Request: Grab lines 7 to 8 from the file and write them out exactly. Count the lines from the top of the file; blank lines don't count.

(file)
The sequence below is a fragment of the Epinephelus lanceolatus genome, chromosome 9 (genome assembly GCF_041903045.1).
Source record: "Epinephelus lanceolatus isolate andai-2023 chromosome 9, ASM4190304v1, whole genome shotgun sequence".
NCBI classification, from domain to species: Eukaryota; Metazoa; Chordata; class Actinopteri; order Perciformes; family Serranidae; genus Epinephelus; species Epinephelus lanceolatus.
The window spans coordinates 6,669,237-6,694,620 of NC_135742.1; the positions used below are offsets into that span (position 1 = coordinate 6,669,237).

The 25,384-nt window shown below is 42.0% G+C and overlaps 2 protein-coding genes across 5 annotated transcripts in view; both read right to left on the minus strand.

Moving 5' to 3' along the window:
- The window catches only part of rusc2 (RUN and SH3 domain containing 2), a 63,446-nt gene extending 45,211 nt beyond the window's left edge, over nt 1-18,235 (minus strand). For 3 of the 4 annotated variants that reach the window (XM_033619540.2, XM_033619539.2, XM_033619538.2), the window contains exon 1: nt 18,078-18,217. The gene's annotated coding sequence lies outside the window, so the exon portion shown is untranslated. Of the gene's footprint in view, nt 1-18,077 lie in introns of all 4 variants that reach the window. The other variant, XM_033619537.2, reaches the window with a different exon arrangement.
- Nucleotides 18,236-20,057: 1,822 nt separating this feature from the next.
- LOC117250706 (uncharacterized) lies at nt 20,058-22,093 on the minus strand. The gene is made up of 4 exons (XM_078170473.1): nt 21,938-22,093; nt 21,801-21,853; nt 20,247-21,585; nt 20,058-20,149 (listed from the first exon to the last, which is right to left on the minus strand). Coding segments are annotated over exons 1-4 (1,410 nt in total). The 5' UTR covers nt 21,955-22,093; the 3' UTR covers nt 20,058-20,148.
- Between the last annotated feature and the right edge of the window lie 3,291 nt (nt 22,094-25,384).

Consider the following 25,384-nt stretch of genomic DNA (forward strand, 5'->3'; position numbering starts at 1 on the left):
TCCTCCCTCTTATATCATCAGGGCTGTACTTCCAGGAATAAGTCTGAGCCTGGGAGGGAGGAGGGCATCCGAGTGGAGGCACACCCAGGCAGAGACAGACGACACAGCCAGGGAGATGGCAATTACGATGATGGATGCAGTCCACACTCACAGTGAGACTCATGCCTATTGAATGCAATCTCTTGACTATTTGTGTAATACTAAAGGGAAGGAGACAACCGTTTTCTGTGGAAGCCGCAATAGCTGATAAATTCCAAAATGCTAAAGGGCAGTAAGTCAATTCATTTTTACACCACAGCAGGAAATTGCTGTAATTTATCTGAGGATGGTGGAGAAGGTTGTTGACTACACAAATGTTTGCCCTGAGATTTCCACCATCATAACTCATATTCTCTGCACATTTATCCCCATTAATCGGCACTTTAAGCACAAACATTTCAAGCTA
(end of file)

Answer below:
- The window catches only part of rusc2 (RUN and SH3 domain containing 2), a 63,446-nt gene extending 45,211 nt beyond the window's left edge, over nt 1-18,235 (minus strand). For 3 of the 4 annotated variants that reach the window (XM_033619540.2, XM_033619539.2, XM_033619538.2), the window contains exon 1: nt 18,078-18,217. The gene's annotated coding sequence lies outside the window, so the exon portion shown is untranslated. Of the gene's footprint in view, nt 1-18,077 lie in introns of all 4 variants that reach the window. The other variant, XM_033619537.2, reaches the window with a different exon arrangement.
- Nucleotides 18,236-20,057: 1,822 nt separating this feature from the next.